The cousin with the two good eyes took the physicals for all three. It was different times, these three all started driving in the 50s and trucking was much different then.
For example, there were still 3 breweries in Buffalo in the late 60 or early 70s and they all gave free beer to drivers that picked up or delivered there. They did limit you to two beers.There was a company that had a straight truck driver with a steady East side run that included all three and he would deliver to them every morning and pick up every afternoon. When he got back to his terminal at the end of his day his company had him leave his truck in the yard for someone else to back in because they knew he couldn’t.
One freight company that I worked for, the thievery was so bad that 3 of the dockmen and the foreman chipped in together to buy an old pickup truck to haul the goods away.
What I knew about and what I recommended are two different things.
I know this is an old conversation, but it’s so hard to find information about this topic!
I am a new driver. I just got my learner’s permit, and I am legally/nearly legally blind in my right eye. Since it’s my right eye, I can usually compensate on the road by turning my head, checking my side mirrors (the rear view mirror is a little hard to see), etc. Finding a good car is tricky, too- cars with good visibility and high affordability (>5k) are hard to find!
I have little depth perception, so I wait longer to turn out onto a road, since I can’t tell how far away a car is and I have no desire to crash. Low depth perception also means it’s hard for me to estimate my braking distance- I usually start braking too soon, but hey, at least I’m not going to rear-end someone! I don’t know what it’s like not to have a lazy eye, so in normal daily life I don’t usually have any problems. I might occasionally bump into something, or maybe tilt my head a little, but my left eye is so good that I’m usually fine with my glasses on.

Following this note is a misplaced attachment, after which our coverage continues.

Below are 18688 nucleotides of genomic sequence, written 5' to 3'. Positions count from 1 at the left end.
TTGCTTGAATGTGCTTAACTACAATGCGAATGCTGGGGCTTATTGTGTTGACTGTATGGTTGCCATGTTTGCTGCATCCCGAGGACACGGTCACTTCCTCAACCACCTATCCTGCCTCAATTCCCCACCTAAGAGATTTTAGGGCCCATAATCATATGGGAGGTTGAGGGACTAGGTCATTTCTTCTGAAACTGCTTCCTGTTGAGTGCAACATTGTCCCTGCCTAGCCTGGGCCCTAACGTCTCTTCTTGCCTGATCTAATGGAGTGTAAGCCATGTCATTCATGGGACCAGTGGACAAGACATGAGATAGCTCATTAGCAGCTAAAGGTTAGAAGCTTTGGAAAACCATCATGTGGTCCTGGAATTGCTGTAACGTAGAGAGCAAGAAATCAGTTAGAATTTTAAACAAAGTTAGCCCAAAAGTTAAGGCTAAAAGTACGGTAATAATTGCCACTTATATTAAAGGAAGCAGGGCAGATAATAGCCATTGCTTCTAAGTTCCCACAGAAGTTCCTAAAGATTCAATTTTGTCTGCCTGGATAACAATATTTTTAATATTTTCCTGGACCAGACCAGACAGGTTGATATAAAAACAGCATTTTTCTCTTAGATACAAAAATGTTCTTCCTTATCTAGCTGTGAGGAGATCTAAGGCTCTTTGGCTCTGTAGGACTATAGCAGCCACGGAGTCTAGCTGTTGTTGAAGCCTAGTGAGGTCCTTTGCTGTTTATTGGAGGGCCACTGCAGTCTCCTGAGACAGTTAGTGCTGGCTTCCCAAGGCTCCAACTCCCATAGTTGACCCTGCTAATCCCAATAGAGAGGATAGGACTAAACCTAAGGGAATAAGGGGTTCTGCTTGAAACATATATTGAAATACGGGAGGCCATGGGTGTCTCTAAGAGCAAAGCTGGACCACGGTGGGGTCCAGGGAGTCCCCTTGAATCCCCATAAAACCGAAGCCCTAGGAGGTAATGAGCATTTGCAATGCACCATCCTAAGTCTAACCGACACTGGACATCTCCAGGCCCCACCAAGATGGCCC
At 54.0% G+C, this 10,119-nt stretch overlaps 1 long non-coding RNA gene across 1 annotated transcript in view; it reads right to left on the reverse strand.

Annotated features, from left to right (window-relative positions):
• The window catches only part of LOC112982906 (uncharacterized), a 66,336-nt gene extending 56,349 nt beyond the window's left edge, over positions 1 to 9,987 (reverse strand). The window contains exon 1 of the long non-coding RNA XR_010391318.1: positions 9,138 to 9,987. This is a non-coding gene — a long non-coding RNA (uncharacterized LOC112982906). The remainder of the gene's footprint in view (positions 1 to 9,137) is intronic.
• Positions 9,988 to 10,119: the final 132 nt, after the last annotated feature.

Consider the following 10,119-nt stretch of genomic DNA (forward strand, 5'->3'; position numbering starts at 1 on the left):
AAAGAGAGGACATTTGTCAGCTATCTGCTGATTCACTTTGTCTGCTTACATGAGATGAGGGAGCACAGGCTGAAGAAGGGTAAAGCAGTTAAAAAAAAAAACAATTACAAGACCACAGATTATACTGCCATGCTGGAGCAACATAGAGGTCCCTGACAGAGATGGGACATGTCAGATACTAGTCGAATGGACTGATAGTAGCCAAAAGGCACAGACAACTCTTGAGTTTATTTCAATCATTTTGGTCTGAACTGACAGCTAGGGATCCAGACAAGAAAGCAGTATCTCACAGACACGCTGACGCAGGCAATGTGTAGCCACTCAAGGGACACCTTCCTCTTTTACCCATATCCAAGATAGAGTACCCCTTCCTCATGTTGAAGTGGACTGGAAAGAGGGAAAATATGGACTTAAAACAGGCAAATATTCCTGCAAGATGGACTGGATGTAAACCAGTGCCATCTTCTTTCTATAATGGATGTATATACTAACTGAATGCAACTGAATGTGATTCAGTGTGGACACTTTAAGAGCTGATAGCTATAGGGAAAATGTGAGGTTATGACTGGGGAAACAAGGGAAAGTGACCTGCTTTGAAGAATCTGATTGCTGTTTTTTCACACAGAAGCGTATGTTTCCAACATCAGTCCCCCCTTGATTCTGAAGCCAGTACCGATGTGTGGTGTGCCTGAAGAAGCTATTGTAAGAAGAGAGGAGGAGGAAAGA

Driving has forced me to face the fact that my vision is significantly impaired, and that it will be harder for me to learn to drive compared to other people. With life, I can learn by making mistakes, but with driving there is so little room for error. Does anyone else have any other ways that they compensate for this problem when choosing cars and driving?
You can see my previous post, f you have not already. Visibility issues are a problem in many cars, like the rectangular wide view little mirrors you stick on the side mirrors. Depth perception s different for me vs people with 2 good eyes, and guess after a lifetime I have learned to cope well enough. It may take a while to build up your confidence in driving, but you may be a safer driver than many on the road. Just to reiterate I think I use relative size of an object to compensate for my lack of depth perception. Drive on BRO!
I sure hope I driver safer than some people on the road! After waiting too long to turn out onto a road the other day (I couldn’t tell how far away traffic was and missed several chances), a motorcyclist behind the car that was behind me got impatient, pulled all the way around both of us, made a rude gesture and yelled something unrepeatable before pulling out and nearly getting hit… crazy! I did wait too long to pull out, though, and it was this situation that really made me realize how much my depth perception could be impacting my driving. I would feel really bad if I inadvertently caused any sort of accident.
Thanks again, Barkydog! Looks like I need to read more of the conversation… TLDR